The majority of requests for tariff exemptions have been denied. Above, a steel distribution factory in Monterrey, Mexico.
The majority of requests for tariff exemptions have been denied. Above, a steel distribution factory in Monterrey, Mexico. - 
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When the Trump administration announced 25 percent and 10 percent tariffs on steel and aluminum, respectively, back in March, it also outlined a process by which companies could file for an exclusion from those tariffs.

U.S.-based individuals or organizations using steel or aluminum were invited to fill out applications requesting exclusions, which would then be processed by the Department of Commerce and posted for a 30-day comment period on This was designed to give domestic steel producers a chance to file objections on applications from companies that were importing products they could make in the United States.

Companies interviewed by Marketplace over the last few months say that the process has been unclear and fraught with questions. Documents released to Marketplace following a request under the Freedom of Information Act show a peek behind the curtain of how the exemption process works.

Those documents include a metal training presentation that defines what steel and aluminum are, along with other key terms, and explains how the steel production process works. According to a Department of Commerce spokesperson, International Trade Administration (ITA) members created the training materials. The Department did consult with industry groups when preparing the exclusion forms. 

A staffing update from the Product Exclusion Team shows it had 27 contractors as of June 19 and had been offered at least 62 volunteers from various agencies, including the Economics and Statistics Administration. 

The Department of Commerce's Bureau of Industry and Security is leading the exclusion process and working closely with industry specialists within Commerce's International Trade Administration. The Enforcement and Compliance unit of the ITA is responsible for providing analyses for product exclusions and make recommendations on any exclusion requests.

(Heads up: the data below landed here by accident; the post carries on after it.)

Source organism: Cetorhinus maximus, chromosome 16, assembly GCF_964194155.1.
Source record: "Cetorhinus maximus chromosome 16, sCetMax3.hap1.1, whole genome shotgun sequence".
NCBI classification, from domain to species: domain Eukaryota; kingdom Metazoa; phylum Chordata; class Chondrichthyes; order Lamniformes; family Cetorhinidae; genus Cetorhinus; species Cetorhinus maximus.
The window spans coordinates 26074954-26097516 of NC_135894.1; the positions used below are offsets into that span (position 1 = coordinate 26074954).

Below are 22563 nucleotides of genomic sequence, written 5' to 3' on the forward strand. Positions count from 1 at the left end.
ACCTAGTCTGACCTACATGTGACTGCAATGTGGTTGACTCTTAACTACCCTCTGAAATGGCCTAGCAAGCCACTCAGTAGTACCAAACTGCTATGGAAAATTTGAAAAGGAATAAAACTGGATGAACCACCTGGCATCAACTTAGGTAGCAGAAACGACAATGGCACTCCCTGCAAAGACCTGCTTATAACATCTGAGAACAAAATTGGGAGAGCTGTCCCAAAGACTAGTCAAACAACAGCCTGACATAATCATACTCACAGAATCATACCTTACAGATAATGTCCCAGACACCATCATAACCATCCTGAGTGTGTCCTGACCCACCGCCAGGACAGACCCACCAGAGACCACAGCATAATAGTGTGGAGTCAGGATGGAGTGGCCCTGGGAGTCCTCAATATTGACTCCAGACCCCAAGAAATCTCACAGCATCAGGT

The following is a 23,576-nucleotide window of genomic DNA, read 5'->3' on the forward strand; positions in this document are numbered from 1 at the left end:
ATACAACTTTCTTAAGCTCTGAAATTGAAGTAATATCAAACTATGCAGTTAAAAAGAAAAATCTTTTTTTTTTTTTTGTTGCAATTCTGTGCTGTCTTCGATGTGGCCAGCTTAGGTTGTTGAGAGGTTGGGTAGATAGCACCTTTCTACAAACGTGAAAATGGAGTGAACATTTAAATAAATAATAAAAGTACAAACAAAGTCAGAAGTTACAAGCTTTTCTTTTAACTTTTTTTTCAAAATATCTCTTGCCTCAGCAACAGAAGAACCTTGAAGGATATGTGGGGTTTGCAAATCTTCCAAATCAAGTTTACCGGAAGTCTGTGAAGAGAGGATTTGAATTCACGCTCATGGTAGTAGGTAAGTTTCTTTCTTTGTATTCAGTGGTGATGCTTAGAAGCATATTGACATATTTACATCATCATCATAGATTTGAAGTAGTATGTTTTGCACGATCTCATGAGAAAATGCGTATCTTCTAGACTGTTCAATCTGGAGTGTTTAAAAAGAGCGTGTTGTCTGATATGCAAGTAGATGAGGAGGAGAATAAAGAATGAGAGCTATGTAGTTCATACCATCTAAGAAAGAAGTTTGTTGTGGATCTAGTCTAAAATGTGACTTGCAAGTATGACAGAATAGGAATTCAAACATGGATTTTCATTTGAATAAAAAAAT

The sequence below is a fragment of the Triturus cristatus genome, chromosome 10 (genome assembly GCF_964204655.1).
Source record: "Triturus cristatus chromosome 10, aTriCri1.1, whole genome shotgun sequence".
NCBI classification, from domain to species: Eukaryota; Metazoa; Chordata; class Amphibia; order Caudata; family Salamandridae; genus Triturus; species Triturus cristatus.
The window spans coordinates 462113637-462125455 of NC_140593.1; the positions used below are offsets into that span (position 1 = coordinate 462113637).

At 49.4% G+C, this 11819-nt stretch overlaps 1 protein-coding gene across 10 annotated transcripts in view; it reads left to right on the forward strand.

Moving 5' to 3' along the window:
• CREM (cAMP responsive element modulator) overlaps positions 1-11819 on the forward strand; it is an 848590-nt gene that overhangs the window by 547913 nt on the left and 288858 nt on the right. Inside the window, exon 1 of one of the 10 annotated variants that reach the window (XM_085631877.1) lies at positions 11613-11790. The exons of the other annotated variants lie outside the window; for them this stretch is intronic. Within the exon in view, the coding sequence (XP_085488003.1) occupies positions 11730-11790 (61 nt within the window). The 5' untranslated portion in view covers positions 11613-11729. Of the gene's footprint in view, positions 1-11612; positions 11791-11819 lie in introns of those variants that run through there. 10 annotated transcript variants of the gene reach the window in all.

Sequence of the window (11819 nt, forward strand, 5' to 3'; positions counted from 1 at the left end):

How does the ITA analyze exclusion requests? One presentation slide in the ITA 232 Product Exclusions Manual showed the criteria they look at, which includes whether identical or substitute U.S.-produced steel products are available; the domestic vs. imported delivery lag time; and whether the product is available from an exempted country. The 108-page manual document Marketplace received is the 16th version, which came out in August. According to a DOC spokesperson, the training materials have been periodically adjusted to reflect changes in processes and procedures; for example, when they added reviewing rebuttal and subrebuttal to objections as part of their analyses. The first version of the manual was produced around the beginning of May and was 24 pages long.

The vast majority of these exemption requests have been denied. The latest numbers from the Department of Commerce show that of than 49,000 requests for exemptions from steel and aluminum tariffs that were submitted, 12,276 were granted, 5,073 were denied and 7,766 have been returned for re-submission. Some companies that submitted multiple requests had some approved and some denied. Results were also sometimes split among different companies that import the same or very similar products from the same country.

Commerce had to expand its staff from six to 19 back in May to handle the influx of requests. As of late October, the department’s Bureau of Industry and Security has hired 18 contractors and the ITA has hired 52 contractors to work on exclusions.

As of mid-October, the U.S. Customs and Border Protection has assessed $2.56 billion in steel tariffs and $738 million in aluminum tariffs this year, according to a CBP spokesperson. The exact amount collected and processed for deposit into the U.S. Treasury is harder to come by; the Treasury reports all receipts monthly, but steel and aluminum tariffs are lumped in with all collected tariffs.

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